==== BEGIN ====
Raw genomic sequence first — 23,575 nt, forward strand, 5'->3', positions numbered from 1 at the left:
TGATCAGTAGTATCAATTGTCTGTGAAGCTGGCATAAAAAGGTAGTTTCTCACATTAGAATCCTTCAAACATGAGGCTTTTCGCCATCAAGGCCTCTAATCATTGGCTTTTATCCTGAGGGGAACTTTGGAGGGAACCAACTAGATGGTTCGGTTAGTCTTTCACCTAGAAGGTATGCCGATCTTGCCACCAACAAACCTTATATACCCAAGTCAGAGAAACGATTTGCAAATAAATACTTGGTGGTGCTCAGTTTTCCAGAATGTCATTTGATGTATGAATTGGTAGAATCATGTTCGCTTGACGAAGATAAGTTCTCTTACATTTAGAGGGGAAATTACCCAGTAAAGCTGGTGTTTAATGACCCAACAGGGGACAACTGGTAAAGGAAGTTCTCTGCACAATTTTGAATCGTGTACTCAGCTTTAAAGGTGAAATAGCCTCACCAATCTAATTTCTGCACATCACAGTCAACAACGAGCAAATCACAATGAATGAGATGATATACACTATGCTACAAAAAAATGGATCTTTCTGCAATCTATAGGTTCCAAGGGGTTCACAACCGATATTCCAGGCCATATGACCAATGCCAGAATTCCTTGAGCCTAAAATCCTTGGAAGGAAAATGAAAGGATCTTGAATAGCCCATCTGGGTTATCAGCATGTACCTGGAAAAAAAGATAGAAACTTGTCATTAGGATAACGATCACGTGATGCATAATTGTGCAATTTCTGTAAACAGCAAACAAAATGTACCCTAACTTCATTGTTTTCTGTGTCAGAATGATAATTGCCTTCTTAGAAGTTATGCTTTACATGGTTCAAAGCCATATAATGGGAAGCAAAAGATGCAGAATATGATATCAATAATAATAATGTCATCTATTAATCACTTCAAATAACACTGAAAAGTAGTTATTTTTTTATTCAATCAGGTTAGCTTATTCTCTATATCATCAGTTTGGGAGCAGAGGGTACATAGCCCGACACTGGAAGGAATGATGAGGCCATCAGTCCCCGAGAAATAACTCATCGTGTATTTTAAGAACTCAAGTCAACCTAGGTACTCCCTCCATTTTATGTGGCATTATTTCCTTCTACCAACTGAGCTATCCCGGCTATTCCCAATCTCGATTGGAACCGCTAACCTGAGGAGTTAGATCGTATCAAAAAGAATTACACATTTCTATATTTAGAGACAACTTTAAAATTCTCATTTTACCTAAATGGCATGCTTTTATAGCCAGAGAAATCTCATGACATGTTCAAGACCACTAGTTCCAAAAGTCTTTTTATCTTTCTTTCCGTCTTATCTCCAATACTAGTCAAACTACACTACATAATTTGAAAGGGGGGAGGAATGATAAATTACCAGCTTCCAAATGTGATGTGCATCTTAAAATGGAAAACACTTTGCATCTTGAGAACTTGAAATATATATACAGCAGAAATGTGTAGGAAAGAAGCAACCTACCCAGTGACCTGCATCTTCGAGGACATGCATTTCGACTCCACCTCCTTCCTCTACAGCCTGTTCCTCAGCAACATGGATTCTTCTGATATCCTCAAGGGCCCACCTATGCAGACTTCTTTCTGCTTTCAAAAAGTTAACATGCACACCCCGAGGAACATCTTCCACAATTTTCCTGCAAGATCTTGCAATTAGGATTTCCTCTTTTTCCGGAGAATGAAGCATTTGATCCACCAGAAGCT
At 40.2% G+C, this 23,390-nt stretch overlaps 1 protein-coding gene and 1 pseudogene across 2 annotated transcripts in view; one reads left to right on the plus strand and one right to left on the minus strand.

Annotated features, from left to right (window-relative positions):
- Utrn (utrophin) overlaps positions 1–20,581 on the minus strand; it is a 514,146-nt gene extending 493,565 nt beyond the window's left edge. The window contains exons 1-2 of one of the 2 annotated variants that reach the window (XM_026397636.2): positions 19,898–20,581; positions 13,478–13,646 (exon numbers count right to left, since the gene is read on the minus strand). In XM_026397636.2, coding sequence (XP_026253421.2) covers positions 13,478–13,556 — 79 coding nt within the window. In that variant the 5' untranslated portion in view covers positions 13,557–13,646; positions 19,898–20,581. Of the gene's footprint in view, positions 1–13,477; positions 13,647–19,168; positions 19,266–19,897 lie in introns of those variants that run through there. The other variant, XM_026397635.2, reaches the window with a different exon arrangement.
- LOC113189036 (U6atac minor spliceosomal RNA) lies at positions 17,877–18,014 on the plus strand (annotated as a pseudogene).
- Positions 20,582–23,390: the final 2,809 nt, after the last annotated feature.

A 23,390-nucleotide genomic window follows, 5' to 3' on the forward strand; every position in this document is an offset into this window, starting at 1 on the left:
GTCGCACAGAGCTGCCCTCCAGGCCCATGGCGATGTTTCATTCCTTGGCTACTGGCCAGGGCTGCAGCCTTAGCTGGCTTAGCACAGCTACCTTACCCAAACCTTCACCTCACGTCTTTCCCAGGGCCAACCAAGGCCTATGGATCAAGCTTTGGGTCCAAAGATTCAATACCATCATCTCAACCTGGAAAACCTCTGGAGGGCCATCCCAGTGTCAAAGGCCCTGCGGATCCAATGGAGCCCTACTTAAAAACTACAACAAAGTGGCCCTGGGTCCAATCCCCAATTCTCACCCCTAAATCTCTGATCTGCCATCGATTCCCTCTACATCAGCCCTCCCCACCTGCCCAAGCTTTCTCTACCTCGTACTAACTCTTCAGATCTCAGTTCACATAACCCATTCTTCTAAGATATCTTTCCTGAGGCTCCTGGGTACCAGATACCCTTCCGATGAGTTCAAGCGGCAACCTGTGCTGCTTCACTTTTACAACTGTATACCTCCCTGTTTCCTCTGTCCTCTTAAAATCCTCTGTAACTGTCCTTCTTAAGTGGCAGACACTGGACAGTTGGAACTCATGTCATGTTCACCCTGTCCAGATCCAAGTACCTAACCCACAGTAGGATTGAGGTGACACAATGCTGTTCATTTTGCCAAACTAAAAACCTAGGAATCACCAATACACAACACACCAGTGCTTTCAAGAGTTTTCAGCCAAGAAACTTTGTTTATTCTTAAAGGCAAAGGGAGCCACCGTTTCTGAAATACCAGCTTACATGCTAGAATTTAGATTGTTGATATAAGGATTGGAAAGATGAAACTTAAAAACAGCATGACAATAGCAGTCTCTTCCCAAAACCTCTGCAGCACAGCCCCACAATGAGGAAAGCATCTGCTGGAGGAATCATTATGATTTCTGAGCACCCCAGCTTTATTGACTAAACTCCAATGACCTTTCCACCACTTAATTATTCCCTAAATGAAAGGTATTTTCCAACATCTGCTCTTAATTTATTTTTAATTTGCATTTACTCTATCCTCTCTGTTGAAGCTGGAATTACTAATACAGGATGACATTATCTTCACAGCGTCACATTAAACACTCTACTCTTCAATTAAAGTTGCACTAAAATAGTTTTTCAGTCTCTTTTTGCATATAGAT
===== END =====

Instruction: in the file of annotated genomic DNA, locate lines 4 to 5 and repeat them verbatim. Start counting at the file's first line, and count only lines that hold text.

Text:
Annotated features, from left to right (window-relative positions):
- Utrn (utrophin) overlaps positions 1–20,581 on the minus strand; it is a 514,146-nt gene extending 493,565 nt beyond the window's left edge. The window contains exons 1-2 of one of the 2 annotated variants that reach the window (XM_026397636.2): positions 19,898–20,581; positions 13,478–13,646 (exon numbers count right to left, since the gene is read on the minus strand). In XM_026397636.2, coding sequence (XP_026253421.2) covers positions 13,478–13,556 — 79 coding nt within the window. In that variant the 5' untranslated portion in view covers positions 13,557–13,646; positions 19,898–20,581. Of the gene's footprint in view, positions 1–13,477; positions 13,647–19,168; positions 19,266–19,897 lie in introns of those variants that run through there. The other variant, XM_026397635.2, reaches the window with a different exon arrangement.